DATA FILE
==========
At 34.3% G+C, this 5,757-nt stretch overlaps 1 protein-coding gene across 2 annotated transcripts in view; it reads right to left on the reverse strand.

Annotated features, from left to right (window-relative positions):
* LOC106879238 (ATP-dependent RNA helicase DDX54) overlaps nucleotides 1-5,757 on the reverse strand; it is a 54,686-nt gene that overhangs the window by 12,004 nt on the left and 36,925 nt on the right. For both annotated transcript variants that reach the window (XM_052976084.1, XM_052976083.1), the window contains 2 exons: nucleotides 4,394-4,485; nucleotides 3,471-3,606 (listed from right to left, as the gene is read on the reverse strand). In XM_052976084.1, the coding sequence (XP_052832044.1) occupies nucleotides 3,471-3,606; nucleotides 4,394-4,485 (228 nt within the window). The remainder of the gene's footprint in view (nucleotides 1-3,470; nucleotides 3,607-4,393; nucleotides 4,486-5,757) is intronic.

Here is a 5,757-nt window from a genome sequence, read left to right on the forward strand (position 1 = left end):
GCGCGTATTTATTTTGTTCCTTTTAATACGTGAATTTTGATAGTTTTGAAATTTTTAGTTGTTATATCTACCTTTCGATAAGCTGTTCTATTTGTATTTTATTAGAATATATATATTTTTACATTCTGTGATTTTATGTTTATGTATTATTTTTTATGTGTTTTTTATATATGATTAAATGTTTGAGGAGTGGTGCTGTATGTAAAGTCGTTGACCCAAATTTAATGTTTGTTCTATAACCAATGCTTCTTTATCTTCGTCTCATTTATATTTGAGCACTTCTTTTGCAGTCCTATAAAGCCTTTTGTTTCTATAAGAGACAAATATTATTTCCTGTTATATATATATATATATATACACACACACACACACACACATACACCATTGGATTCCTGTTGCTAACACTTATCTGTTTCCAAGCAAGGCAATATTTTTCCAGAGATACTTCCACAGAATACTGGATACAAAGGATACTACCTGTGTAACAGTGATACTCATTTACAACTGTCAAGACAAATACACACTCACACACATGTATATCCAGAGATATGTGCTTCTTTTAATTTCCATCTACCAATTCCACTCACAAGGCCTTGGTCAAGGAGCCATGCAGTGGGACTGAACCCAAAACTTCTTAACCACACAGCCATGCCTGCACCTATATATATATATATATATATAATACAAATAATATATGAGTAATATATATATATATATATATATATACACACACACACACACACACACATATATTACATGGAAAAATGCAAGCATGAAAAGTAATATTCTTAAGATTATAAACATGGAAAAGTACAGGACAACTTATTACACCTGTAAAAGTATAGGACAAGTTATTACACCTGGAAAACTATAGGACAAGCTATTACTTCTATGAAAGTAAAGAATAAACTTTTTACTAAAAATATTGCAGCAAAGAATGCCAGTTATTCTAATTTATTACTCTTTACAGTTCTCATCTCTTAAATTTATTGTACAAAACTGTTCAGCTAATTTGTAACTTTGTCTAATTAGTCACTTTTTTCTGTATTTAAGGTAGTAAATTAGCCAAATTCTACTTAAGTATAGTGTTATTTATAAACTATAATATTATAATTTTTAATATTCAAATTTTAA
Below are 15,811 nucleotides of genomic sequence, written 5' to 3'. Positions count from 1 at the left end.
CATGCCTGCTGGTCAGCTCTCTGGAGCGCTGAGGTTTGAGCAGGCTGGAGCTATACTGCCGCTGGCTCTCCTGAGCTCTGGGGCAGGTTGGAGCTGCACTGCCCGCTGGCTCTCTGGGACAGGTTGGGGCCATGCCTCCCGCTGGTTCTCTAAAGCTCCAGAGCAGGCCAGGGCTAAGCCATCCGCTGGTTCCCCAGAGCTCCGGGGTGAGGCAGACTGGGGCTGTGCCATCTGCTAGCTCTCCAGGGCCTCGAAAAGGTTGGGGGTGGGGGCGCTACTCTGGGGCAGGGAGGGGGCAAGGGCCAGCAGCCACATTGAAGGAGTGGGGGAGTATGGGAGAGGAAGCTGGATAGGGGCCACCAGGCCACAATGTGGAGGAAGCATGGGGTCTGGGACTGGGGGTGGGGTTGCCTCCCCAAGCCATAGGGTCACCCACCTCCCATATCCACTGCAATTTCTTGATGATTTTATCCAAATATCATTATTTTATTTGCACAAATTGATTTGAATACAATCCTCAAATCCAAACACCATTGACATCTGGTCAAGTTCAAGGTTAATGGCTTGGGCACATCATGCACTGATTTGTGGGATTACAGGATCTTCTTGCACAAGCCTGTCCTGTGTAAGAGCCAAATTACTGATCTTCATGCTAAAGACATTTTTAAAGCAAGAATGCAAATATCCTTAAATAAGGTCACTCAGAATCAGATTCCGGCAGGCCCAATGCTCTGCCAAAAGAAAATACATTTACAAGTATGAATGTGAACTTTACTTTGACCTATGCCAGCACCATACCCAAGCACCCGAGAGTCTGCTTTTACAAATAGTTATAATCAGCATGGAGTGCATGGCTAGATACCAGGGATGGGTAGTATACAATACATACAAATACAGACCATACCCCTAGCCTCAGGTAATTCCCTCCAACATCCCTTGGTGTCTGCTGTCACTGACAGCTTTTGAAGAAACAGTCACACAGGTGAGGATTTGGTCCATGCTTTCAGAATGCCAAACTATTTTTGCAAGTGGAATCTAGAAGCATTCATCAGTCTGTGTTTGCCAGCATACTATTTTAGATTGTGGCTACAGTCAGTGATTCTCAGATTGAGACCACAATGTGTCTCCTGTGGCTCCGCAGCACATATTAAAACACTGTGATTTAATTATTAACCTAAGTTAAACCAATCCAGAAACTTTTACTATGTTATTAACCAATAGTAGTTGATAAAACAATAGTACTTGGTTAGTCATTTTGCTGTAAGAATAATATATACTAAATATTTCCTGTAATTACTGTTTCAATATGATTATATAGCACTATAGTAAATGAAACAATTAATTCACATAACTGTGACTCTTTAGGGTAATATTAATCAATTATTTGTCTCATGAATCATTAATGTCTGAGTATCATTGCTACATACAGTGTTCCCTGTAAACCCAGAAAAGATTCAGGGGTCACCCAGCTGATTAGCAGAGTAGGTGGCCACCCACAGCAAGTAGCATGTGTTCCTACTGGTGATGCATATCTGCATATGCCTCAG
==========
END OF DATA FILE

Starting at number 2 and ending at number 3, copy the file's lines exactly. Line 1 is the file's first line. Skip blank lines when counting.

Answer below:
Annotated features, from left to right (window-relative positions):
* LOC106879238 (ATP-dependent RNA helicase DDX54) overlaps nucleotides 1-5,757 on the reverse strand; it is a 54,686-nt gene that overhangs the window by 12,004 nt on the left and 36,925 nt on the right. For both annotated transcript variants that reach the window (XM_052976084.1, XM_052976083.1), the window contains 2 exons: nucleotides 4,394-4,485; nucleotides 3,471-3,606 (listed from right to left, as the gene is read on the reverse strand). In XM_052976084.1, the coding sequence (XP_052832044.1) occupies nucleotides 3,471-3,606; nucleotides 4,394-4,485 (228 nt within the window). The remainder of the gene's footprint in view (nucleotides 1-3,470; nucleotides 3,607-4,393; nucleotides 4,486-5,757) is intronic.